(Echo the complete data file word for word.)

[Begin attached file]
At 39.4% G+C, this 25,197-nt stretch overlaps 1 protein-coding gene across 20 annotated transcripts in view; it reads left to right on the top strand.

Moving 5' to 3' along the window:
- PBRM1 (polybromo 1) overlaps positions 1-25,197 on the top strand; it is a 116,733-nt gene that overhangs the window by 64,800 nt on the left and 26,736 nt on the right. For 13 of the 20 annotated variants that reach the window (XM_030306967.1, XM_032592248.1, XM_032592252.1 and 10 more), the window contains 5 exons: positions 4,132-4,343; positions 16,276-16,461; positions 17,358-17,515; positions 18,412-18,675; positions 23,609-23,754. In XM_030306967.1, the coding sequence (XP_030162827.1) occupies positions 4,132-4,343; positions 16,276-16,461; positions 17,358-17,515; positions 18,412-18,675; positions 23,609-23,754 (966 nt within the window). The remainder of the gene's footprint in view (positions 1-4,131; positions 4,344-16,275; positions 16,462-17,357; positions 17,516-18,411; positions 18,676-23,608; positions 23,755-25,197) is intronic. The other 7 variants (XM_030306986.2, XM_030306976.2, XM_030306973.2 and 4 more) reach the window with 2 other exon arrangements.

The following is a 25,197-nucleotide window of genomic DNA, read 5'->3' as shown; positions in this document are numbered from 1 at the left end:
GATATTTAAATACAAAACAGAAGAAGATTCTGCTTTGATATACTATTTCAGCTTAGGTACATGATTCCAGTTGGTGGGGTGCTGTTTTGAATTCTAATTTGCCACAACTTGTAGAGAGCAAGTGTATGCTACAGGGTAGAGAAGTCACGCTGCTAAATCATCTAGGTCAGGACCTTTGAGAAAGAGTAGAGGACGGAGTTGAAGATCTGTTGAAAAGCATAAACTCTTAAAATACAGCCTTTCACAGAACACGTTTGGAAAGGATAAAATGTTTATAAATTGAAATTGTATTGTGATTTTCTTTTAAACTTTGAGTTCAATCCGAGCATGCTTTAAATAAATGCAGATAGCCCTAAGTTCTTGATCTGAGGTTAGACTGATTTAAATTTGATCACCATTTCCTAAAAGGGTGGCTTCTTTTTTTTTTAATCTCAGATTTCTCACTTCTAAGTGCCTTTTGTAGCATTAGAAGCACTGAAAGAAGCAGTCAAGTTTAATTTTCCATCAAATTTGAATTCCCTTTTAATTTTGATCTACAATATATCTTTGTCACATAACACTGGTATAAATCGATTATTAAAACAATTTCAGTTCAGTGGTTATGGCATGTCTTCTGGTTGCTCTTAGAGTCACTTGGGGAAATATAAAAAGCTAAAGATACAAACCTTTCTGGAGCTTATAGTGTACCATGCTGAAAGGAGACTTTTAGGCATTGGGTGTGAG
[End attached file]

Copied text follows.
At 39.4% G+C, this 25,197-nt stretch overlaps 1 protein-coding gene across 20 annotated transcripts in view; it reads left to right on the top strand.

Moving 5' to 3' along the window:
- PBRM1 (polybromo 1) overlaps positions 1-25,197 on the top strand; it is a 116,733-nt gene that overhangs the window by 64,800 nt on the left and 26,736 nt on the right. For 13 of the 20 annotated variants that reach the window (XM_030306967.1, XM_032592248.1, XM_032592252.1 and 10 more), the window contains 5 exons: positions 4,132-4,343; positions 16,276-16,461; positions 17,358-17,515; positions 18,412-18,675; positions 23,609-23,754. In XM_030306967.1, the coding sequence (XP_030162827.1) occupies positions 4,132-4,343; positions 16,276-16,461; positions 17,358-17,515; positions 18,412-18,675; positions 23,609-23,754 (966 nt within the window). The remainder of the gene's footprint in view (positions 1-4,131; positions 4,344-16,275; positions 16,462-17,357; positions 17,516-18,411; positions 18,676-23,608; positions 23,755-25,197) is intronic. The other 7 variants (XM_030306986.2, XM_030306976.2, XM_030306973.2 and 4 more) reach the window with 2 other exon arrangements.

The following is a 25,197-nucleotide window of genomic DNA, read 5'->3' as shown; positions in this document are numbered from 1 at the left end:
GATATTTAAATACAAAACAGAAGAAGATTCTGCTTTGATATACTATTTCAGCTTAGGTACATGATTCCAGTTGGTGGGGTGCTGTTTTGAATTCTAATTTGCCACAACTTGTAGAGAGCAAGTGTATGCTACAGGGTAGAGAAGTCACGCTGCTAAATCATCTAGGTCAGGACCTTTGAGAAAGAGTAGAGGACGGAGTTGAAGATCTGTTGAAAAGCATAAACTCTTAAAATACAGCCTTTCACAGAACACGTTTGGAAAGGATAAAATGTTTATAAATTGAAATTGTATTGTGATTTTCTTTTAAACTTTGAGTTCAATCCGAGCATGCTTTAAATAAATGCAGATAGCCCTAAGTTCTTGATCTGAGGTTAGACTGATTTAAATTTGATCACCATTTCCTAAAAGGGTGGCTTCTTTTTTTTTTAATCTCAGATTTCTCACTTCTAAGTGCCTTTTGTAGCATTAGAAGCACTGAAAGAAGCAGTCAAGTTTAATTTTCCATCAAATTTGAATTCCCTTTTAATTTTGATCTACAATATATCTTTGTCACATAACACTGGTATAAATCGATTATTAAAACAATTTCAGTTCAGTGGTTATGGCATGTCTTCTGGTTGCTCTTAGAGTCACTTGGGGAAATATAAAAAGCTAAAGATACAAACCTTTCTGGAGCTTATAGTGTACCATGCTGAAAGGAGACTTTTAGGCATTGGGTGTGAG